I use sent cards as shopping lists, to recycle the paper.
Postage is expensive, but keeps post people in a job.
Used to write lots of letters in with cards, some I now e Mail instead.
Card writing got to be a chore when I sent a lot, not so nowadays, but glad to get it done.

Greeneyedgirl Sat 23-Nov-19 10:30:03

I will send some cards, I think it's a nice gesture for those I don't see often, and that doesn't preclude also giving a charity donation.

Many charities make money from their Christmas cards.

I have cut down on buying many presents apart from children and a few very close family and donate savings to charity.

J52 Sat 23-Nov-19 10:32:23

I have signed up to a virtual card sending co. Jacquie Lawson.
There’s an annual one off fee, (£12 about the cost of 4 real cards) but loads of animated cards to send. It’s been a godsend when I’ve forgotten to send a birthday card, or sending cards abroad.
The recipients have usually been delighted.
Have a look for free, at the site. It’s American.

Whitewavemark2 Sat 23-Nov-19 10:39:18

Oh I don’t think it is American is it?

Lurgashall is in West Sussex not far from me. It is aimed at the American market though.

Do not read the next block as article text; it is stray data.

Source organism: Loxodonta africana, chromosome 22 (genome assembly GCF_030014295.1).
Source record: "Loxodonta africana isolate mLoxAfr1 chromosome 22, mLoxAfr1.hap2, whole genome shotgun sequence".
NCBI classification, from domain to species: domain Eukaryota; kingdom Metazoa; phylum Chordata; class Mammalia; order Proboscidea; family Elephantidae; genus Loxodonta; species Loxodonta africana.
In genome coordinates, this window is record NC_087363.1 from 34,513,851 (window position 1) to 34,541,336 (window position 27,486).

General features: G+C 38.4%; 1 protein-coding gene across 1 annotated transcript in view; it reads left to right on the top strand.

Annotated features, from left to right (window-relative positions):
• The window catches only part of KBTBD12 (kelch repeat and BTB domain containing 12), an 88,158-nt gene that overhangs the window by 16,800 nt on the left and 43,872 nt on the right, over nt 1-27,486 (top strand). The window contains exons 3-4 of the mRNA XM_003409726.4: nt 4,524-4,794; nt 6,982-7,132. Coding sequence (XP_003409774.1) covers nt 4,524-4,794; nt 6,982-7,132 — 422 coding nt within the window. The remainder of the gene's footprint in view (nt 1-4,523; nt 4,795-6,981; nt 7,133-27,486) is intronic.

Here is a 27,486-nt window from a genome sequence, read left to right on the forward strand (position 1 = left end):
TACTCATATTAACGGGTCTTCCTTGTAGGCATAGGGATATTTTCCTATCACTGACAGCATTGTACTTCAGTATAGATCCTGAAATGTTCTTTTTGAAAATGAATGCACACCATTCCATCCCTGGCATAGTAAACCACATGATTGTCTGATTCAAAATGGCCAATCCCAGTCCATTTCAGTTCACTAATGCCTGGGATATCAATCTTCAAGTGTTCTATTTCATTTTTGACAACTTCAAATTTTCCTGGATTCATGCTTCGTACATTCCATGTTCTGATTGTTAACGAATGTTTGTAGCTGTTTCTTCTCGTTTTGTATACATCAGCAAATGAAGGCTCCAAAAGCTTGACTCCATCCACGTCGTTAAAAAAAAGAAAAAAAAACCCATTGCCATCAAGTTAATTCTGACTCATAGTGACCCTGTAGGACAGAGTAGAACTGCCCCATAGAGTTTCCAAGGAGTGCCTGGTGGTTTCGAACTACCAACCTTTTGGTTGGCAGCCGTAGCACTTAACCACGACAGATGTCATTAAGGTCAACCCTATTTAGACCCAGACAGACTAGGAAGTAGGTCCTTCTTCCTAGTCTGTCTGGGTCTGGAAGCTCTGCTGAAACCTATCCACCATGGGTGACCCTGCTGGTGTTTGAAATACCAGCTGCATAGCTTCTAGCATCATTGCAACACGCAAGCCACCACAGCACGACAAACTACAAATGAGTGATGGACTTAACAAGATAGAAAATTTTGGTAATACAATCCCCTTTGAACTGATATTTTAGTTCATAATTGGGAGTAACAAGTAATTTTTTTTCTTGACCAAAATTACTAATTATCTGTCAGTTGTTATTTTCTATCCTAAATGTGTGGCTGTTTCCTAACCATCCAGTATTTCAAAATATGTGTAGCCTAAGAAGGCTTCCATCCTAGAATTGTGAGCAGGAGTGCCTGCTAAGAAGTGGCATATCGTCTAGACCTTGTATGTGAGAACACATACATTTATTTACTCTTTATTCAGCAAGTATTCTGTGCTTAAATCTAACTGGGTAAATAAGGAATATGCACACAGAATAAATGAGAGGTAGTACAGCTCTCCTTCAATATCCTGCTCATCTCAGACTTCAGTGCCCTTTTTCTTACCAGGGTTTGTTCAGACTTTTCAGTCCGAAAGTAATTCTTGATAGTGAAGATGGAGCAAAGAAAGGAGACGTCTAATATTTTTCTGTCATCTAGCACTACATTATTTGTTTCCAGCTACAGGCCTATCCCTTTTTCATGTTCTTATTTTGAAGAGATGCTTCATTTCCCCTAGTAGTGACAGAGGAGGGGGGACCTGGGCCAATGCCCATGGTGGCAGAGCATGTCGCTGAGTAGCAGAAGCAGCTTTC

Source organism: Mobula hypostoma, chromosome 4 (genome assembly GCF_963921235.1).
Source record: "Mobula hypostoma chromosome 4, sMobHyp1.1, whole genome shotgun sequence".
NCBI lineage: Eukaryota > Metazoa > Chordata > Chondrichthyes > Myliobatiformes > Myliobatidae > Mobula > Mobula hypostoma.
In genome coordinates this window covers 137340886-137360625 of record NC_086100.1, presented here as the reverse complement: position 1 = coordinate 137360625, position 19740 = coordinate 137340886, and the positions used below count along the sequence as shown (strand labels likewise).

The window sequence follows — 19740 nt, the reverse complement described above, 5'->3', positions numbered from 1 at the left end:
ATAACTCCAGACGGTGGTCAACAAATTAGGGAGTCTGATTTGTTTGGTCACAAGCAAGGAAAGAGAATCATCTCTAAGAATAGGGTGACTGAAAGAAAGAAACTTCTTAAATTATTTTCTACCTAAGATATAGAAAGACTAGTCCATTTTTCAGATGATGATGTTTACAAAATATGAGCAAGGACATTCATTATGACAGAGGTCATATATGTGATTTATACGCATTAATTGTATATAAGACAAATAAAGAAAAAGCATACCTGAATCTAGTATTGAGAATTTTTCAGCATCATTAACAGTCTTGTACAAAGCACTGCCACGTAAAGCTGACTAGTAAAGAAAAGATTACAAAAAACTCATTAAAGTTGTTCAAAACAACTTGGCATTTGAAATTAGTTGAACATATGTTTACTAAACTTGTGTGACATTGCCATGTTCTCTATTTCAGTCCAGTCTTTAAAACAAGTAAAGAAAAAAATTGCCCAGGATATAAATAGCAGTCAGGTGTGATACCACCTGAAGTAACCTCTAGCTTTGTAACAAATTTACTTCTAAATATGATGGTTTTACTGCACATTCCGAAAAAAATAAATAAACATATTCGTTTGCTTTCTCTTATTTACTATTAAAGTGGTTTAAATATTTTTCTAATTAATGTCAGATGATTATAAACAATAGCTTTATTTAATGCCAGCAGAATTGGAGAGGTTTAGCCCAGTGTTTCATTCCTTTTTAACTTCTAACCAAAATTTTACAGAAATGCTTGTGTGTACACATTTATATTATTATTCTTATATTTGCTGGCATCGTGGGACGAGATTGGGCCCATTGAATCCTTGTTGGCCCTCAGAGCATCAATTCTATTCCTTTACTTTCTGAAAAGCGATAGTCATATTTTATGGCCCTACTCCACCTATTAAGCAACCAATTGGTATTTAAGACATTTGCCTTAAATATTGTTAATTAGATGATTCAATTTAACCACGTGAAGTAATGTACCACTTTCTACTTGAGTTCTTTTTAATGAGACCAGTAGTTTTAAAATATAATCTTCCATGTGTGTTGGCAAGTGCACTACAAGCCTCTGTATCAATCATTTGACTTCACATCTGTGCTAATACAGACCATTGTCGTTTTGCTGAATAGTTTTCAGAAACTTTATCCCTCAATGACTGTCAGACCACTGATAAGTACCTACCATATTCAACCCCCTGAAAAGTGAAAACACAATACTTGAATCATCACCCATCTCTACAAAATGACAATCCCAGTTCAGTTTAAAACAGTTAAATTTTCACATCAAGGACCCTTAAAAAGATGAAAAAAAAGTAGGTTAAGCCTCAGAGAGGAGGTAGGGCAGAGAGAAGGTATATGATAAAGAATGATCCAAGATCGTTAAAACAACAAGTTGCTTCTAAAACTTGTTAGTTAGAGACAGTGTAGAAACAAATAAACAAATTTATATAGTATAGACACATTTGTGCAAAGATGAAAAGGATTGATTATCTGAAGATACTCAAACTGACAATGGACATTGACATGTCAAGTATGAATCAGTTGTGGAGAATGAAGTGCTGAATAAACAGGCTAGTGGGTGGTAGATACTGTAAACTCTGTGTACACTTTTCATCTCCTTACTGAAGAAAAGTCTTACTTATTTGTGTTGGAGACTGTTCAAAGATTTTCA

Gymstagran Sat 23-Nov-19 10:40:44

Our local hospital has asked people to send a card with greetings, in envelope unsealed and posted in a further envelope to their communications team to be given out to patients who are in hospital at Christmas. I think that is a nice idea.

CanadianGran Sat 23-Nov-19 11:07:26

I have a very small list of cards I send; around a dozen. It's perhaps a dying tradition.

My sister in law makes her own cards and I look forward to receiving hers each year, and have kept all of them.

BradfordLass72 Sat 23-Nov-19 11:20:32

As I make my own cards for elderly friends, my contribution to charity would be paltry.

J52 Not American but very British, or actually, more English, as I see very little Scottish, Irish or Welsh content, a real pity when such rich heritages are largely ignored.

Yes, there are a lot of cards aimed at the American market but one must expand and make a profit I suppose.

I remember the very first card, with Pear Tree Cottage (allegedly Jacquie's own home) to click on and Chudleigh the dog at the gate.

I think I was hooked from then on {smile] I still think it's the best card they have ever done.

jo1book Sat 23-Nov-19 11:23:21